Last week, after that terrible suicide bombing of a Jerusalem bus that killed at least 21, including six children, there was media talk about the resumption of "the cycle of violence."
That's now a cliché for the bloodshed in the Middle East, suggesting that the killing is totally tit-for-tat, eye for eye, tooth for tooth.
In between, all is calm, all is bright.
This, of course, is nonsense.
Typically, the media remark on only the bloodiest spectacles, such as this week's Israeli helicopter missile strike at the car of a wanted Hamas militant. It killed an elderly street vendor and wounded more than two dozen bystanders while the real target managed to escape. That botched mission came on the heels of the killings of other Hamas members last Thursday.
It's getting tough to keep track of all the hands for hands, feet for feet.
Now I am not the only one offended by "cycle of violence'' — both the phrase and what it represents.
Richard L. Benkin, writing for Israel Insider, a daily online magazine, finds it equally repugnant, although for different reasons: "The press and other talking heads," he notes, "have it all wrong. Their cycle of violence allegedly goes from Arab to Israeli violence and back again. The real cycle of violence, however, goes from one Arab act of terror to another.''
That's one man's interpretation — and no doubt it will be circulated online between and among those who agree with it.
That's how it is with the Middle East debate: Every day my inbox is filled with e-missives from both sides, taking hard-line, black-and-white views of the situation, with no shades of gray, no compromise and no room for negotiation. They are mostly speaking to the converted, but for the odd journalist trying to muddle her way to the heart of the matter.
Anyway, this "cycle of violence'' is no such thing.
This was made clear last Friday by yet another e-mail, one from the New York-based Fairness & Accuracy In Reporting (http://www.fair.org).
Titled Journalists Find `Calm' When Only Palestinians Die, it cites statistics from the Palestine Red Crescent Society showing that during the recent six-week period of supposed calm and quiet, "some 17 Palestinians were killed and at least 59 injured by Israeli occupation soldiers and settlers. The toll included a 4-year-old boy "who was sitting in the back seat of a jeep with his family at a checkpoint when an Israeli soldier shot him dead.''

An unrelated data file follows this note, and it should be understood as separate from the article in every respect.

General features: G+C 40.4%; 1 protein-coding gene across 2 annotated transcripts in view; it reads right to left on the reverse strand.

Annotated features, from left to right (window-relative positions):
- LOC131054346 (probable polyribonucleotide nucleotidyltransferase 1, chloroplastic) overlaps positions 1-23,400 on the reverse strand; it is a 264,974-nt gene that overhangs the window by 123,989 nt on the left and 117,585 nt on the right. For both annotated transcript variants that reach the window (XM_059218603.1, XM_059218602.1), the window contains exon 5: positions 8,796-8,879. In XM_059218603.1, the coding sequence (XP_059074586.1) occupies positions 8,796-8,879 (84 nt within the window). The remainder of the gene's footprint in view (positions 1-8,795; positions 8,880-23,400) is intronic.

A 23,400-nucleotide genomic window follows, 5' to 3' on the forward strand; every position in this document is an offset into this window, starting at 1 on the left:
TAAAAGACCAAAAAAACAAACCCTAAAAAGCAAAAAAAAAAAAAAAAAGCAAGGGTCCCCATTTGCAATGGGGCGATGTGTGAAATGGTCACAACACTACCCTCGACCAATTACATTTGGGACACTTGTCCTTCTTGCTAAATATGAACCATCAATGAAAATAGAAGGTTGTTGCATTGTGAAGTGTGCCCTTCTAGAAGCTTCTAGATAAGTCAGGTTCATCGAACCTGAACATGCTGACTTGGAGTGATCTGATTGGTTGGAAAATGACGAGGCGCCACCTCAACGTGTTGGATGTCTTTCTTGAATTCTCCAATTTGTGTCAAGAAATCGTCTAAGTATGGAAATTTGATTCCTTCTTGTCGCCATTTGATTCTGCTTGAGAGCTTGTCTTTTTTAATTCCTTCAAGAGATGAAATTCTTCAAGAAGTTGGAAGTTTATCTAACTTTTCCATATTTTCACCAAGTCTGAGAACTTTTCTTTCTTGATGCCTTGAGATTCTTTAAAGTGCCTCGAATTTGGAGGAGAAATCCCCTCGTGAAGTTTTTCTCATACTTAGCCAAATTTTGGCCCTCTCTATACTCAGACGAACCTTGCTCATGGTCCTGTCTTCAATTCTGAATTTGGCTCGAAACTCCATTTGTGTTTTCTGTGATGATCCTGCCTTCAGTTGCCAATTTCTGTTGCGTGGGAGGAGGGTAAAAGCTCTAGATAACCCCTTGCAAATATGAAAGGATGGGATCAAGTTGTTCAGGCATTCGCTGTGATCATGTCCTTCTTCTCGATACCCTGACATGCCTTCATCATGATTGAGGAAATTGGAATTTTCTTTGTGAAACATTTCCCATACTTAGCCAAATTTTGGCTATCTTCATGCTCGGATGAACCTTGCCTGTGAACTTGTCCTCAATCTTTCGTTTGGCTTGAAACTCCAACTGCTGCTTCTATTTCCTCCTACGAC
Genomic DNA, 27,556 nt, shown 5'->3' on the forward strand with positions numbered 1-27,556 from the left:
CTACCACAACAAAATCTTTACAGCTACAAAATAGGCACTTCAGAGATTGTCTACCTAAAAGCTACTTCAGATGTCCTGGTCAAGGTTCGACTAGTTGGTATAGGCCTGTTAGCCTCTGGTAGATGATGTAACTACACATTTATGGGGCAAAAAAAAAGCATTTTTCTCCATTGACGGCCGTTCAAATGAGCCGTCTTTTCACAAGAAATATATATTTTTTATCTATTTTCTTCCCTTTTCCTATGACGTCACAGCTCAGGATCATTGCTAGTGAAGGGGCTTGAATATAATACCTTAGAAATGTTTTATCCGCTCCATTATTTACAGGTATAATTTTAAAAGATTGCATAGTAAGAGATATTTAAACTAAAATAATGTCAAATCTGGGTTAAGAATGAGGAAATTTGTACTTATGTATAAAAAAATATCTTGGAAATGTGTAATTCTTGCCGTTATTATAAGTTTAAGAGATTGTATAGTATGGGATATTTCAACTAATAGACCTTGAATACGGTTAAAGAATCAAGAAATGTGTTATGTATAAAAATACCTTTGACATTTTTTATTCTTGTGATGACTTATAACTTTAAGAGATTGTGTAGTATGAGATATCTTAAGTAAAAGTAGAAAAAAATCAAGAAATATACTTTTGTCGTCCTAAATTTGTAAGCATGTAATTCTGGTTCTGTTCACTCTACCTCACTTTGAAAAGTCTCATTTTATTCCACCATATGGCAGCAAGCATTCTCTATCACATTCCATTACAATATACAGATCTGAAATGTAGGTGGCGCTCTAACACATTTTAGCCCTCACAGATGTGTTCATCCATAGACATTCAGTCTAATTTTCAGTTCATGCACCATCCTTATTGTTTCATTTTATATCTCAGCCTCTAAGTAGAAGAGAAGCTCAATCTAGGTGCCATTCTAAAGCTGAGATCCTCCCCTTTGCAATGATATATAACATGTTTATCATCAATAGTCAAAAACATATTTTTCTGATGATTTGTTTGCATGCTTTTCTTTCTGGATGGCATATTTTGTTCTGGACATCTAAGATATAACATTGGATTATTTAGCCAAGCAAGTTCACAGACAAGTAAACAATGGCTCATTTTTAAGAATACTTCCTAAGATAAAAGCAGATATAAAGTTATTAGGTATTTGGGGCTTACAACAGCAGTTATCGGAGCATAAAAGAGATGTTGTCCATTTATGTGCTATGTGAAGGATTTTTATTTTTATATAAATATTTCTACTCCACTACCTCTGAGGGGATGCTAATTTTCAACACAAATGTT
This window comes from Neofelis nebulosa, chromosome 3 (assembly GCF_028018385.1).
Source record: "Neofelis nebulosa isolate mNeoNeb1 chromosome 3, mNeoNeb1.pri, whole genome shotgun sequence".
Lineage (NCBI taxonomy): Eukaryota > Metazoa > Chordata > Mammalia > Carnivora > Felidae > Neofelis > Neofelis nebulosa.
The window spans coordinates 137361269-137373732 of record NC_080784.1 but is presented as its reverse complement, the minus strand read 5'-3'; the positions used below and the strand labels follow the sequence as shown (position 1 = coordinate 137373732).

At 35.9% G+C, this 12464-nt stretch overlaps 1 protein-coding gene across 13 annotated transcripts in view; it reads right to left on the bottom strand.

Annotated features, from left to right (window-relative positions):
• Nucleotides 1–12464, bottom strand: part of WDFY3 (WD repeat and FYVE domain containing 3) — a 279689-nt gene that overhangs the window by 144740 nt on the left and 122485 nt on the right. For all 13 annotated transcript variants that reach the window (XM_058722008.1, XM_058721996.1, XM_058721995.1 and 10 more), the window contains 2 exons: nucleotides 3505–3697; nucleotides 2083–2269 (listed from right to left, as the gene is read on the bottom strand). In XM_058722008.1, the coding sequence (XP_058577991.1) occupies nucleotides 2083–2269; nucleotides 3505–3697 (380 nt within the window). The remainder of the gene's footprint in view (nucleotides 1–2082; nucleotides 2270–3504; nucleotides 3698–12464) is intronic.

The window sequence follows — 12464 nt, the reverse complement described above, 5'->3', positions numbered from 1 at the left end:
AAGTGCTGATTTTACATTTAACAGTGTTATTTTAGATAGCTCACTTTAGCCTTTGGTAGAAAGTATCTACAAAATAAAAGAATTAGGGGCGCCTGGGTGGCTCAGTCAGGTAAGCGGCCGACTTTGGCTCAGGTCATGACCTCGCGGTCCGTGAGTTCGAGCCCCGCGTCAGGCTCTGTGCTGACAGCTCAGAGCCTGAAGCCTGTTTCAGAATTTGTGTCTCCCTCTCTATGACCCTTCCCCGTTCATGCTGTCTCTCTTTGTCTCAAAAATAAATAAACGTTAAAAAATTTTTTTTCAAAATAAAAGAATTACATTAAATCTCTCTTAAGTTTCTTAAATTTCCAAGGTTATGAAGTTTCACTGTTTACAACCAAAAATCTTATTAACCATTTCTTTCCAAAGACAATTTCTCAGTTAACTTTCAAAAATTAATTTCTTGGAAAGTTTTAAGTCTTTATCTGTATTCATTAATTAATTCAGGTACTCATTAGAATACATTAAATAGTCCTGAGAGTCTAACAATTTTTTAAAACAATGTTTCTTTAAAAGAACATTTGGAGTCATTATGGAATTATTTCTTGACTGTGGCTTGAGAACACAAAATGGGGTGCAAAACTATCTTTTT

Now some will argue that the Red Crescent Society, the Muslim version of the Red Cross, is not to be credited, that it's a front, that it aids and abets terrorism, etc. etc. I've heard that one, and often, although there's never been any good evidence of that. But, purely for argument's sake, let's say it's true. Who does that leave to bear independent witness for the Palestinian people, who already have plenty of nothing, thanks to their own leadership?
This brings us to Al-Jazeera, the Arabic news network that Canadian cable companies, most of them hiding for safety behind the skirts of their lobby group, have applied to bring here. Hearings could come this fall.
Many Jewish groups are fighting Al-Jazeera's entry on the basis of some repugnantly anti-Semitic outbursts the channel has presented. Indeed, in its intervention, the Canadian Jewish Congress makes a good case that those outbursts violate Canada's hate laws.
But are those few instances enough to block Al-Jazeera, which has been praised by many for delivering the straight goods about the Middle East? As Gwynne Dyer noted the other day from Cairo, the world gets a very distorted view from most of the Western media. The picture we paint is one of unrelenting hate, violence and terrorism, as if one-fifth of the planet's people spend their entire lives taking those of others.
Can this be right? Shouldn't Al-Jazeera be allowed in to balance the record?
Yesterday, even the National Post, whose owner Izzy Asper recently fulminated against the network in the paper's pages, supported the channel in an editorial, saying that Quebec's Videotron, the only major cable company not crouching behind the Canadian Cable Television Association, should be legally held responsible for any hate speech Al-Jazeera disseminates on our airwaves.
And so it should be: If the cable industry wants to make a buck here, it ought to be accountable.
Al-Jazeera should be let in.
Perhaps the best way to end the cycle of violence is by starting with the cycle of ignorance.
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